First, EU Commission Executive Vice President (EVP) Vestager returned to the EC at the end of 2023 for what may be her last year or so leading EU competition law enforcement. While she indicated her willingness to stay for a third term, it is unclear whether the Danish government would nominate her or prefer someone closer to the ruling political party. EVP Vestager may want to ensure her legacy over the next six months which could lead to stronger enforcement. Since EVP Vestager has been in office for most of the period tracked by DAMITT, any comparison with her predecessor, Commissioner Joaquin Almunia, would be approximate – due to the rapid changes in merger control processes and fluctuating nature of M&A activity – and should be taken with caution. A high-level review of the data can, however, provide some insights: the Vestager era seems to have led to longer investigations and higher risks of deals being blocked or abandoned, albeit with a lower number of notified cases being subject to a significant merger investigation.

EU scorecard

Second, while the new approach to Article 22 of the EU Merger Regulation has not (yet) resulted in a significant increase in cases – the EC accepted a referral under the new approach in only three cases so far, with two still in pre-filing discussions – these developments still warrant close monitoring. In particular, the EU Court of Justice is expected to rule in 2023 on the appeal against the decision to accept the referral in Illumina / Grail. If the Court validates the EC approach, it may result in an increase in cases referred on this basis. In terms of outcome, the only concluded investigation following an Article 22 referral under the new approach so far led to a prohibition. 2024 will see more concluded Article 22 investigations, allowing for an assessment of the likelihood of a deal being cleared after a referral under the new approach to Article 22. It will also allow for a comparison in terms of outcome between deals referred under the traditional Article 22 approach, i.e., deals meeting the jurisdictional threshold in at least one Member State, and the new approach, i.e., deals falling below the thresholds in all EU Member States.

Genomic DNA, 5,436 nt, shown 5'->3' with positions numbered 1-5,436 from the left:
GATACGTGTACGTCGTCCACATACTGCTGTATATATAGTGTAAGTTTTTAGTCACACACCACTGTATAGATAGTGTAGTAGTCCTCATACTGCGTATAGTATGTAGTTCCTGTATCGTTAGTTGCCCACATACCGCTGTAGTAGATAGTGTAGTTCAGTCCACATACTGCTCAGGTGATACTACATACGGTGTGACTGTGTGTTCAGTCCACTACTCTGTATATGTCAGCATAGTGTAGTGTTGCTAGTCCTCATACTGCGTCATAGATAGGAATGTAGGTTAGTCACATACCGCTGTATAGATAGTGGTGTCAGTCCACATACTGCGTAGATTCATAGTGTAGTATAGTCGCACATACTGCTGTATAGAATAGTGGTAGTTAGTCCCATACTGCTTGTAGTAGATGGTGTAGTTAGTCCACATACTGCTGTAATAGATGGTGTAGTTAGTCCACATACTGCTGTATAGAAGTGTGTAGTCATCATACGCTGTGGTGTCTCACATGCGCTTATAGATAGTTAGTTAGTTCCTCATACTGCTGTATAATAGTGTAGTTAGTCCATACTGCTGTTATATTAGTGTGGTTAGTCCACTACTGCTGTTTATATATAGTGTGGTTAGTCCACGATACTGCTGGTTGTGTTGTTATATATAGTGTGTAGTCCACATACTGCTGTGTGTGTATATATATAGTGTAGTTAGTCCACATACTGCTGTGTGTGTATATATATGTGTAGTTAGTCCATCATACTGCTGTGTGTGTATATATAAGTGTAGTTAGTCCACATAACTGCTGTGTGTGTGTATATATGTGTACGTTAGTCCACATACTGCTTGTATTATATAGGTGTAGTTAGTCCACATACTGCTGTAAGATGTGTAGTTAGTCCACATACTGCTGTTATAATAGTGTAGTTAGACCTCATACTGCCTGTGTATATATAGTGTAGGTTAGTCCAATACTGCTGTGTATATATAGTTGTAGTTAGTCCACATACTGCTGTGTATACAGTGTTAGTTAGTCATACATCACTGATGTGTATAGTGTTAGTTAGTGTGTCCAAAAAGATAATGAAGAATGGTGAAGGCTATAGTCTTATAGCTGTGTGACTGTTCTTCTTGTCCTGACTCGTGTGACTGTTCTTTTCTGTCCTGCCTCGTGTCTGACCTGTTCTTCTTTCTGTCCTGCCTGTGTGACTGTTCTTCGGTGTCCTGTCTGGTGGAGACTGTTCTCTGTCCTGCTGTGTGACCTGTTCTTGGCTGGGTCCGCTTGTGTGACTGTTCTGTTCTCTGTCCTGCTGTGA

Finally, with the Digital Markets Act now in force designated gatekeepers are required to inform the EC of any deal “where the merging entities or the target of concentration provide core platform services or any other services in the digital sector or enable the collection of data.” While this is not a fully-fledged notification obligation, the DMA clearly spells out that Member States can use this information to refer the deal for review under Article 22 of the EU Merger Regulation. In line with its commitment to transparency, the EC committed to publish the information received on its website, with a delay of at least four months. At the date of this report, only one transaction has been disclosed and no further steps were taken, but it will be a new area to watch in 2024.


Parties to transactions subject to significant merger investigations continue to face an elevated risk of seeing their deal blocked or abandoned on both sides of the Atlantic, even if the intervention rate shows relatively few deals receive this level of scrutiny. To ensure the ability to defend their deals through a potential investigation, parties to the average “significant” deal in the U.S. should plan on at least 12 months for the agencies to investigate their transaction and may want to add on additional time to address the continuing uncertainty at the agencies. Parties should also plan for another 6 to 12 months if they want to preserve their right to litigate an adverse agency decision.

On the EU side, parties to transactions likely to proceed to Phase II should allow for at least 17 months from announcement to clearance and should not rely on the theoretical deadlines provided for in the EU Merger Regulation, even after a deal has been formally notified. Parties should be aware that the EU Commission is less and less likely to accept remedies without an in-depth investigation; if parties still plan on obtaining a Phase I clearance with commitments, they should factor in around 13 months from announcement to a decision, with significant time set aside for pre-notification talks with the Commission and the potential need to pull and refile their filing.